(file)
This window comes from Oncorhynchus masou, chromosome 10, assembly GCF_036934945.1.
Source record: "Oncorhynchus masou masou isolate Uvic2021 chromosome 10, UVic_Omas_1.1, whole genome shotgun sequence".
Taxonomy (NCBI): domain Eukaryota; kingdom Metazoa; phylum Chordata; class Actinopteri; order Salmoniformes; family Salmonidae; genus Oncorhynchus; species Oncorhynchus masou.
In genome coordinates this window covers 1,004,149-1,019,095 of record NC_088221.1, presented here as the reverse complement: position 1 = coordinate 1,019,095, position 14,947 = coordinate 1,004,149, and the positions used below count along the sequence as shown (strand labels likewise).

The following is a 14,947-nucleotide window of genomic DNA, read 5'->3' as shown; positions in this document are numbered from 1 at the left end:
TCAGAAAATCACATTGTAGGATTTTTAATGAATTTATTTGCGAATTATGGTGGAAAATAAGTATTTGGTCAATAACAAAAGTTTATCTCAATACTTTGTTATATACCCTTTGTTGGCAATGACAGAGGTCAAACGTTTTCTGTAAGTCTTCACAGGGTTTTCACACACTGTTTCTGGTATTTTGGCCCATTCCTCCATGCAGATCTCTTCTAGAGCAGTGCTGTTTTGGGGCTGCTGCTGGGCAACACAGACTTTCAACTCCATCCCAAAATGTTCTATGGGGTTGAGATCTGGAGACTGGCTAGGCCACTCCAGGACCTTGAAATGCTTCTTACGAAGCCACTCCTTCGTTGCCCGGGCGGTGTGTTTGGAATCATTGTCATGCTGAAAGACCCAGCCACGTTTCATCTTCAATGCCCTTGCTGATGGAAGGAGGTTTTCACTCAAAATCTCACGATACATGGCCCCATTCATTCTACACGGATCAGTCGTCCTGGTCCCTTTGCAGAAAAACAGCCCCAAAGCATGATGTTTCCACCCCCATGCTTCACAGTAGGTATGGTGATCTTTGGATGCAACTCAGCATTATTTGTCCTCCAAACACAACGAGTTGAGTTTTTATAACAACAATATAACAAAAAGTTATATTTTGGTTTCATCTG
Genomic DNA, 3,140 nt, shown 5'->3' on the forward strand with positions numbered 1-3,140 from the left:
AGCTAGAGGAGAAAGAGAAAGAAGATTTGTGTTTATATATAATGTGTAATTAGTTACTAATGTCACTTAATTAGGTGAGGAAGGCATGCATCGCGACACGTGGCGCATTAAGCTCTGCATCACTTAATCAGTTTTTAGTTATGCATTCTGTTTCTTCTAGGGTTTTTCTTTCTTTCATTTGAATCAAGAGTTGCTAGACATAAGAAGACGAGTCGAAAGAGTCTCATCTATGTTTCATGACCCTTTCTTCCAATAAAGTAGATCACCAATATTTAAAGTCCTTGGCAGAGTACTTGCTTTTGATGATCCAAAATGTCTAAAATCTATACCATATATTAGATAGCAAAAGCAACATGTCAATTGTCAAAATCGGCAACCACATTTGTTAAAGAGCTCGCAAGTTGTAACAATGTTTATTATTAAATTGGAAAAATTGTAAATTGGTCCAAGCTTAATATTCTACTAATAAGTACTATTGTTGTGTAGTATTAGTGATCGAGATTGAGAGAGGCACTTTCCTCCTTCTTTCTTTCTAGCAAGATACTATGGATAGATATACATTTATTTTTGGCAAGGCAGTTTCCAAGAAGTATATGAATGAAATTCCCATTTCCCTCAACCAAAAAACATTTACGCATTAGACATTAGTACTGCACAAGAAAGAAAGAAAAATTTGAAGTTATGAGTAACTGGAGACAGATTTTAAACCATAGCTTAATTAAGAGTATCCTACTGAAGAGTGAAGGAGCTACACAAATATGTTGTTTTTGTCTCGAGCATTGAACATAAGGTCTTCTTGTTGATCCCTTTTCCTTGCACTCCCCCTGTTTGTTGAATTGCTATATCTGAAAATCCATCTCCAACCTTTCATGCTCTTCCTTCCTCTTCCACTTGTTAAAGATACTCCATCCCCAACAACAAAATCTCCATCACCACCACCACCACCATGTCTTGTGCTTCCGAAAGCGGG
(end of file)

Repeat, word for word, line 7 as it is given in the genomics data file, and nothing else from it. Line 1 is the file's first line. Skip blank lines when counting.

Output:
Genomic DNA, 3,140 nt, shown 5'->3' on the forward strand with positions numbered 1-3,140 from the left: